On a hunting expedition in the mid to late-1930s John first noticed the unusual tree about 100 yards from the river bank, nestled among a thick grove of trees and underbrush. Soon others from nearby communities were trekking across the Borzik land to gander at the aptly nicknamed Corkscrew Tree.
"It looks like it was carved into a corkscrew, but it wasn't done by man," Mary said. "Our brother Louis wondered if maybe a vine twisted around it and caused the trunk to become deformed over the years.
"But the marks were so evenly spaced that it didn't seem to make much sense. It's just on of those mysteries that will never to solved."
The tree was hollow, as so many old magnolias often are, but Mary and John distinctly remember live branches at the top. John took a photograph and sent it to what was then the newspaper art column, Ripley's Believe It or Not. The news feature was so popular that it was also used in a book and in assorted novelties, such as the cocktail napkin.
"Ripley's use our tree," she said. "We saw it in the newspaper - The Daily Herald, I think - probably about 1939.
"But we were disappointed in the drawing that Ripley's used. It wasn't the photograph, and it really didn't look like the real tree.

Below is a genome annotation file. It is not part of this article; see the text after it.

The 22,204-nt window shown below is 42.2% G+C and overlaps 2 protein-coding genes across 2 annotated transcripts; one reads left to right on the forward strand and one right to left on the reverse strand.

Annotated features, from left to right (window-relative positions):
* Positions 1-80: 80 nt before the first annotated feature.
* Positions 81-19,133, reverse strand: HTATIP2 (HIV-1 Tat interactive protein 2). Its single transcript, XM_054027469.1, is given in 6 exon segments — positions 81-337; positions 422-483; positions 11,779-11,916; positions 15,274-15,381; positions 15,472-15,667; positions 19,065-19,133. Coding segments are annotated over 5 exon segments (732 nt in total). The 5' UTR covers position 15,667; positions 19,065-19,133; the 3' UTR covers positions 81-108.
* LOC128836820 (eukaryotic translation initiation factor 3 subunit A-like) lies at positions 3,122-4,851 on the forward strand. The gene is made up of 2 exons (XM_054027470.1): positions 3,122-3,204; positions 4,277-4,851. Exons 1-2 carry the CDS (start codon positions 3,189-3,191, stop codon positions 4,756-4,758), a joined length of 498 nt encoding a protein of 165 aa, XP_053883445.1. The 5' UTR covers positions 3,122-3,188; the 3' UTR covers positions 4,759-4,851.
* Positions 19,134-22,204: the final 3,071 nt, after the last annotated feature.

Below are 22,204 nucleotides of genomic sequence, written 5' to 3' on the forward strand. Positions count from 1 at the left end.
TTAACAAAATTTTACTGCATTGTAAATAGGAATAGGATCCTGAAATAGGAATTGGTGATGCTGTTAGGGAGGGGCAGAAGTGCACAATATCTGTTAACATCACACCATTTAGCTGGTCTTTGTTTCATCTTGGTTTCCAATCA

"But I guess it made us famous for a little while."
The tree didn't last much longer. Mary believes it fell over from decay helped along by storm winds. At the time, John brought home a piece of it's twisted trunk, but it has long since disappeared.
The rest of the Corkscrew Tree dissolved into the ground from which it had sprang. And its secret dissolved with it.
A footnote from Diana:
When Aunt Mary Borzik cut the clipping she failed to clip the date of the paper. The photo it self was taken in 1939, the newspaper states that Uncle John Borzik (who discovered the tree) was 82 years old so that would put the article as being written in 1988 because he was born in 1906. My Uncle Loius (the one in the tree) was about 23 ears old at the time it was taken. Uncle John passed away 85 years of age but Aunt Mary age 84 and Uncle Louis is age 88 still lives in Mississippi.
Thank you Diana.
©2004 Don Bull, Editor